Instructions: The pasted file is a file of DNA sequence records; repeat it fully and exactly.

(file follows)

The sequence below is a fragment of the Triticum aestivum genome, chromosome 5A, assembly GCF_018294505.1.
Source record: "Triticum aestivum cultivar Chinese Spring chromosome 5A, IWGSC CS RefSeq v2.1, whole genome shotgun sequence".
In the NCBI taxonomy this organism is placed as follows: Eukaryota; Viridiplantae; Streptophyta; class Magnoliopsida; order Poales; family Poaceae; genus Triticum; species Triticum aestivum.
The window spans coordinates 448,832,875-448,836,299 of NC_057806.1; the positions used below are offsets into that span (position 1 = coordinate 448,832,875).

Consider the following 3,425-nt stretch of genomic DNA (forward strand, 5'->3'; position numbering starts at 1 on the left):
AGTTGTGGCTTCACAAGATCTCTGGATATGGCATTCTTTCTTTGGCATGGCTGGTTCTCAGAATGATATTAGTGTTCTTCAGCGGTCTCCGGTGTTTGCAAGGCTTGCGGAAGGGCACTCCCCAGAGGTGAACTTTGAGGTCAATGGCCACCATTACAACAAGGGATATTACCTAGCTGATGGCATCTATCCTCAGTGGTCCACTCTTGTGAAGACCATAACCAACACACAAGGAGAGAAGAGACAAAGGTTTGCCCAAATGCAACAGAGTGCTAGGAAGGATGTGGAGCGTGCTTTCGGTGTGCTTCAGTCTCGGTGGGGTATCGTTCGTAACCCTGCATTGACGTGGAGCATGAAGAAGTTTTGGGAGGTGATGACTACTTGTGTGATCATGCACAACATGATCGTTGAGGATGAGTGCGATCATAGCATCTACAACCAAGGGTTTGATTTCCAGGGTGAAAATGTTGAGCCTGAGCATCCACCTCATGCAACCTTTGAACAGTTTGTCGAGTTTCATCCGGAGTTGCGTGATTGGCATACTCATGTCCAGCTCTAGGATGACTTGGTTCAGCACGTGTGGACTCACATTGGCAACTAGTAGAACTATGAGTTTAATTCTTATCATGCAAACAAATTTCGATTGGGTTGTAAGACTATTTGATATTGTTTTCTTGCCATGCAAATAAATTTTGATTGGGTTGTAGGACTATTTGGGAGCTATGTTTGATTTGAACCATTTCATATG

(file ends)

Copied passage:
The sequence below is a fragment of the Triticum aestivum genome, chromosome 5A, assembly GCF_018294505.1.
Source record: "Triticum aestivum cultivar Chinese Spring chromosome 5A, IWGSC CS RefSeq v2.1, whole genome shotgun sequence".
In the NCBI taxonomy this organism is placed as follows: Eukaryota; Viridiplantae; Streptophyta; class Magnoliopsida; order Poales; family Poaceae; genus Triticum; species Triticum aestivum.
The window spans coordinates 448,832,875-448,836,299 of NC_057806.1; the positions used below are offsets into that span (position 1 = coordinate 448,832,875).

Consider the following 3,425-nt stretch of genomic DNA (forward strand, 5'->3'; position numbering starts at 1 on the left):
AGTTGTGGCTTCACAAGATCTCTGGATATGGCATTCTTTCTTTGGCATGGCTGGTTCTCAGAATGATATTAGTGTTCTTCAGCGGTCTCCGGTGTTTGCAAGGCTTGCGGAAGGGCACTCCCCAGAGGTGAACTTTGAGGTCAATGGCCACCATTACAACAAGGGATATTACCTAGCTGATGGCATCTATCCTCAGTGGTCCACTCTTGTGAAGACCATAACCAACACACAAGGAGAGAAGAGACAAAGGTTTGCCCAAATGCAACAGAGTGCTAGGAAGGATGTGGAGCGTGCTTTCGGTGTGCTTCAGTCTCGGTGGGGTATCGTTCGTAACCCTGCATTGACGTGGAGCATGAAGAAGTTTTGGGAGGTGATGACTACTTGTGTGATCATGCACAACATGATCGTTGAGGATGAGTGCGATCATAGCATCTACAACCAAGGGTTTGATTTCCAGGGTGAAAATGTTGAGCCTGAGCATCCACCTCATGCAACCTTTGAACAGTTTGTCGAGTTTCATCCGGAGTTGCGTGATTGGCATACTCATGTCCAGCTCTAGGATGACTTGGTTCAGCACGTGTGGACTCACATTGGCAACTAGTAGAACTATGAGTTTAATTCTTATCATGCAAACAAATTTCGATTGGGTTGTAAGACTATTTGATATTGTTTTCTTGCCATGCAAATAAATTTTGATTGGGTTGTAGGACTATTTGGGAGCTATGTTTGATTTGAACCATTTCATATG